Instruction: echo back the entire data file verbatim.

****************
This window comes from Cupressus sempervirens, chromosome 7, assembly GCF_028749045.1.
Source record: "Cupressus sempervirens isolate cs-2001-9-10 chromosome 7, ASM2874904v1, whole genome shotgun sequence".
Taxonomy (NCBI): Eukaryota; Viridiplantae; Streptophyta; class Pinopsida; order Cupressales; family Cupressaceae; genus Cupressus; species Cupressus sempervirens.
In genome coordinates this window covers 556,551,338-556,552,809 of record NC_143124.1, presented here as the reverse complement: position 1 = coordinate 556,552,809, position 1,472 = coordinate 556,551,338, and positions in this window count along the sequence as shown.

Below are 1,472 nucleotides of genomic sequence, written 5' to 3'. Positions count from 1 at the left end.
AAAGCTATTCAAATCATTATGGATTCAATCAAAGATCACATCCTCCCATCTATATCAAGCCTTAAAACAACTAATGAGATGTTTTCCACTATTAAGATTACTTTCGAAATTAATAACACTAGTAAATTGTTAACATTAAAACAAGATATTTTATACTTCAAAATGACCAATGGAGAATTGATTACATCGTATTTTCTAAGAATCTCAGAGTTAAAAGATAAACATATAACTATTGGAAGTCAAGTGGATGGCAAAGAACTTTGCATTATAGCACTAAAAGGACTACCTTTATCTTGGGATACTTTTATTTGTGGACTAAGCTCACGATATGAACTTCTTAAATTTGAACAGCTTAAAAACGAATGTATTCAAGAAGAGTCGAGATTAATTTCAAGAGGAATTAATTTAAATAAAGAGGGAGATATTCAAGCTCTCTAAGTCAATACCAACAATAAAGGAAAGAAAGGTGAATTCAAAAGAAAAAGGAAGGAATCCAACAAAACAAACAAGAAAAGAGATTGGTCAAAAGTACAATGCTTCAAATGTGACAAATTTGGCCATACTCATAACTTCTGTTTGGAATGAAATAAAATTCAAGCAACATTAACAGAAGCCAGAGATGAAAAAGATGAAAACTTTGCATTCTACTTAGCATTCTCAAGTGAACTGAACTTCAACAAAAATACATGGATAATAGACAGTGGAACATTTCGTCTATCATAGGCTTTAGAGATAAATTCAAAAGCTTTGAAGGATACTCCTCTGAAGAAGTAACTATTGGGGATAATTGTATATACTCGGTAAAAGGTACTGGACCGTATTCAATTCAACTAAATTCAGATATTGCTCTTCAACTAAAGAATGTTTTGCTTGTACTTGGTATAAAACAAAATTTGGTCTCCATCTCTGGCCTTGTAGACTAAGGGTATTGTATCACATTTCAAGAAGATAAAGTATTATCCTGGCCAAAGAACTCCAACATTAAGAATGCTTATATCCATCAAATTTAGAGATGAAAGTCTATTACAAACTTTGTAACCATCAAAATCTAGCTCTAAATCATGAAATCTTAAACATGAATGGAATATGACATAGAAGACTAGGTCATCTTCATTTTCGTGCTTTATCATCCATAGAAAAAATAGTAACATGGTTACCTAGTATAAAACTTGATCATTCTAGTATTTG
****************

This window comes from Cupressus sempervirens, chromosome 7, assembly GCF_028749045.1.
Source record: "Cupressus sempervirens isolate cs-2001-9-10 chromosome 7, ASM2874904v1, whole genome shotgun sequence".
Taxonomy (NCBI): Eukaryota; Viridiplantae; Streptophyta; class Pinopsida; order Cupressales; family Cupressaceae; genus Cupressus; species Cupressus sempervirens.
In genome coordinates this window covers 556,551,338-556,552,809 of record NC_143124.1, presented here as the reverse complement: position 1 = coordinate 556,552,809, position 1,472 = coordinate 556,551,338, and positions in this window count along the sequence as shown.

Below are 1,472 nucleotides of genomic sequence, written 5' to 3'. Positions count from 1 at the left end.
AAAGCTATTCAAATCATTATGGATTCAATCAAAGATCACATCCTCCCATCTATATCAAGCCTTAAAACAACTAATGAGATGTTTTCCACTATTAAGATTACTTTCGAAATTAATAACACTAGTAAATTGTTAACATTAAAACAAGATATTTTATACTTCAAAATGACCAATGGAGAATTGATTACATCGTATTTTCTAAGAATCTCAGAGTTAAAAGATAAACATATAACTATTGGAAGTCAAGTGGATGGCAAAGAACTTTGCATTATAGCACTAAAAGGACTACCTTTATCTTGGGATACTTTTATTTGTGGACTAAGCTCACGATATGAACTTCTTAAATTTGAACAGCTTAAAAACGAATGTATTCAAGAAGAGTCGAGATTAATTTCAAGAGGAATTAATTTAAATAAAGAGGGAGATATTCAAGCTCTCTAAGTCAATACCAACAATAAAGGAAAGAAAGGTGAATTCAAAAGAAAAAGGAAGGAATCCAACAAAACAAACAAGAAAAGAGATTGGTCAAAAGTACAATGCTTCAAATGTGACAAATTTGGCCATACTCATAACTTCTGTTTGGAATGAAATAAAATTCAAGCAACATTAACAGAAGCCAGAGATGAAAAAGATGAAAACTTTGCATTCTACTTAGCATTCTCAAGTGAACTGAACTTCAACAAAAATACATGGATAATAGACAGTGGAACATTTCGTCTATCATAGGCTTTAGAGATAAATTCAAAAGCTTTGAAGGATACTCCTCTGAAGAAGTAACTATTGGGGATAATTGTATATACTCGGTAAAAGGTACTGGACCGTATTCAATTCAACTAAATTCAGATATTGCTCTTCAACTAAAGAATGTTTTGCTTGTACTTGGTATAAAACAAAATTTGGTCTCCATCTCTGGCCTTGTAGACTAAGGGTATTGTATCACATTTCAAGAAGATAAAGTATTATCCTGGCCAAAGAACTCCAACATTAAGAATGCTTATATCCATCAAATTTAGAGATGAAAGTCTATTACAAACTTTGTAACCATCAAAATCTAGCTCTAAATCATGAAATCTTAAACATGAATGGAATATGACATAGAAGACTAGGTCATCTTCATTTTCGTGCTTTATCATCCATAGAAAAAATAGTAACATGGTTACCTAGTATAAAACTTGATCATTCTAGTATTTG